First, mix equal parts salt and cream of tartar, moistened with enough water to make a paste. Use this paste on metal outdoor furniture, for example, or rusted metal parts on an outdoor grill. Apply the paste with a soft cotton cloth and set the item in the sun to dry. Wipe off and repeat if necessary. Afterward, rinse clean. You can also try making this paste using lemon juice and salt, rather than cream of tartar. Be sure to keep the amount of lemon juice or water you use consistent with making a paste thick enough to not slide off any vertical surfaces.
If you have a collection of rusty nuts, bolts, and nails sitting around in your workshop, give them a makeover by placing them in a glass jar, filling the jar to about halfway with the metal pieces. Cover the pieces in undiluted vinegar, seal the jar, and let it sit overnight. The next day rinse the pieces thoroughly, and make sure to dry them -- after all, we don't want to go through all the work of cleaning just to have them rust up again!
Rusty tools can be revived in a similar way as the nuts and bolts. Place them in a container big enough to hold them as well as enough vinegar to cover them thoroughly, like a plastic bucket or tub. Soak the tools for several hours, then rinse them completely with clean water. Using a cotton cloth, dry them well. If you see the vinegar becoming cloudy before you think the rust has been loosened all the way, change out the vinegar and continue to soak the items.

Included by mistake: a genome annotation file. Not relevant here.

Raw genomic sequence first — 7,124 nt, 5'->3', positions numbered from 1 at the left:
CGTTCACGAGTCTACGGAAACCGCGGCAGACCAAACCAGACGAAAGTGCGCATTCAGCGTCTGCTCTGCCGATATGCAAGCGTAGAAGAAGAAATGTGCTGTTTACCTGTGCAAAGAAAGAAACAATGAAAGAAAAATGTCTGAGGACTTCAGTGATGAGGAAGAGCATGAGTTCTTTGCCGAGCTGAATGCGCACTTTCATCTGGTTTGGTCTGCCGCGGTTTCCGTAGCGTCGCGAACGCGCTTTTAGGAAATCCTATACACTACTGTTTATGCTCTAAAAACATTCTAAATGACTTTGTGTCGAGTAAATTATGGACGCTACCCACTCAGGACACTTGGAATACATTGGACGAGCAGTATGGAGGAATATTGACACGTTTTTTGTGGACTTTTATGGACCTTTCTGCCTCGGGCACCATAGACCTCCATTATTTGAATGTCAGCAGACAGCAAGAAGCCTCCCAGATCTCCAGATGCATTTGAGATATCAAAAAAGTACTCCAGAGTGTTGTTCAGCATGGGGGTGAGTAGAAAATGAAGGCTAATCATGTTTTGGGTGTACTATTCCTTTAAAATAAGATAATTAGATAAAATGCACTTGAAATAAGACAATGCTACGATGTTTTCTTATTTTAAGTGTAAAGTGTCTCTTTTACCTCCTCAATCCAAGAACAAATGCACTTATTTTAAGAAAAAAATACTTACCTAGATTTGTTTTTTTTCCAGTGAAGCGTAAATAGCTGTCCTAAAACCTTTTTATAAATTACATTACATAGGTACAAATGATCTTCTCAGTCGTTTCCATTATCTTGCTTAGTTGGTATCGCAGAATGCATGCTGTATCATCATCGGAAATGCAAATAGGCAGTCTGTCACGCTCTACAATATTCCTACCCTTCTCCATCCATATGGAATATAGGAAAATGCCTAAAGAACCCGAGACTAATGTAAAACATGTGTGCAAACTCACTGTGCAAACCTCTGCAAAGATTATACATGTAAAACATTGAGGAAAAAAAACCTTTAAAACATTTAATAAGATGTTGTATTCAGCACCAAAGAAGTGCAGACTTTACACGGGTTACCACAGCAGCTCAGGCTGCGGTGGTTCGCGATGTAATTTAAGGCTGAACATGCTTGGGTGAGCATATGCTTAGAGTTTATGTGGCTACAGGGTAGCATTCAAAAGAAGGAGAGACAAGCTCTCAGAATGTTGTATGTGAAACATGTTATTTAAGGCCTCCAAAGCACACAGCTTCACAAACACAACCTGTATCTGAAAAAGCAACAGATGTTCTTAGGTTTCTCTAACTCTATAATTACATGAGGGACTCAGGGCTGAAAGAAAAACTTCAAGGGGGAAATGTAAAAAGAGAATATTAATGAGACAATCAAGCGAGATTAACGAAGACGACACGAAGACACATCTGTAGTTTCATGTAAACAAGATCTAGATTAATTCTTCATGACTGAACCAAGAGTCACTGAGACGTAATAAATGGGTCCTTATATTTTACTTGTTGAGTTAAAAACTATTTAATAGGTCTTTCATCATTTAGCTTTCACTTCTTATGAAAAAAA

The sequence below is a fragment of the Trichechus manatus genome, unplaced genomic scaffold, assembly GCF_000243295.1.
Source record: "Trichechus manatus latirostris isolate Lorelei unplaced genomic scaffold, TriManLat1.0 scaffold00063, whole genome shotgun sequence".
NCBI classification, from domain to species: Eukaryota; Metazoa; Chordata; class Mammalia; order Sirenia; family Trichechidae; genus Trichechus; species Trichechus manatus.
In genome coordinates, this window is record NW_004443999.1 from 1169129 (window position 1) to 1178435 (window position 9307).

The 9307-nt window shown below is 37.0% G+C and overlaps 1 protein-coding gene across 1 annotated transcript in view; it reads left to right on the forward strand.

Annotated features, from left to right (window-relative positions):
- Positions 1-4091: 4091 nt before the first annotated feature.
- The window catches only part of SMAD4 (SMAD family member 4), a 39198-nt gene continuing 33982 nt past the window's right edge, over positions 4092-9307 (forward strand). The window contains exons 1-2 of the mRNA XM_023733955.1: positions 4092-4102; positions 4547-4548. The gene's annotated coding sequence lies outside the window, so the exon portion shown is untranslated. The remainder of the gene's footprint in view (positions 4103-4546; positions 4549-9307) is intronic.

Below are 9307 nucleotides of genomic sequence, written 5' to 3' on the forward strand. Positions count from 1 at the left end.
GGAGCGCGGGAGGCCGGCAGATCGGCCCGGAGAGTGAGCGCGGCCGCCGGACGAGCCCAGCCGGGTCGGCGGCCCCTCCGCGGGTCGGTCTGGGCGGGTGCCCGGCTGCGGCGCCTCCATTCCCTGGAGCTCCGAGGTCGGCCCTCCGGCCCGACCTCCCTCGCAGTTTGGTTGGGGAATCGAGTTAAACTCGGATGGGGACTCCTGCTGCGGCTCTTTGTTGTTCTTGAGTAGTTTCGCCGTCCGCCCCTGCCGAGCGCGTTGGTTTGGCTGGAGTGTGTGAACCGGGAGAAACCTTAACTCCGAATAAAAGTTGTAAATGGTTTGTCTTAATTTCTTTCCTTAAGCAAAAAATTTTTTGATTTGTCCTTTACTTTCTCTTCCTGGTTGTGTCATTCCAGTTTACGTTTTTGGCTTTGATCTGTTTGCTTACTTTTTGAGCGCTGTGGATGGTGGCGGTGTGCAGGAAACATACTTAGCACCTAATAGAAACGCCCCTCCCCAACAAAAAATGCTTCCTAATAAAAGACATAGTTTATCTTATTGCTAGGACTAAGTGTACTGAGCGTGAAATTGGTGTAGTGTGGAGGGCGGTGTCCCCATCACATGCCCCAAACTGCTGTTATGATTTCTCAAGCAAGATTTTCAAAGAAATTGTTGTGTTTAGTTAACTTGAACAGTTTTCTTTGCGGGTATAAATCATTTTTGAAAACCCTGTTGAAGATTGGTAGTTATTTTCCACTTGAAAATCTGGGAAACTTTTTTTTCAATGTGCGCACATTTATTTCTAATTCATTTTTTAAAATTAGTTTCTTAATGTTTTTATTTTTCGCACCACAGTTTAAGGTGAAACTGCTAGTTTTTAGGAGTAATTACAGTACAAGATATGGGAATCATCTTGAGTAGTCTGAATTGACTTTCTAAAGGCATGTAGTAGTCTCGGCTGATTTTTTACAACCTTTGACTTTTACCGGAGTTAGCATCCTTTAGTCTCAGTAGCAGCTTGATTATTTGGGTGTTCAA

Whether you're tackling a painting project outdoors or inside your home, you can use the Fantastic Four products in a number of ways. When painting in small spaces or enclosed rooms, you can help absorb any paint odors if they bother you or your family by setting out dishes of vinegar. Keep dishes out for a few days after finishing your project, adding new vinegar each day.
Surfaces, particularly metal ones, should always be as clean as possible before applying paint to them. In the past, this has usually meant using a toxic solvent, but vinegar is also a great product to use to truly clean a metal surface. You can achieve the same effect as with a solvent by using 1 part vinegar to 5 parts water. This solution will cut through any dirt or oily residues on the metal, which can really mess with your paint job. It will also make future problems with peeling paint less likely.
Perhaps you didn't clean your brushes properly after using them the last time, and now the bristles have become hardened. Fix this by boiling the brushes in 1/2 gallon water, 1 cup of baking soda, and 1/4 cup vinegar.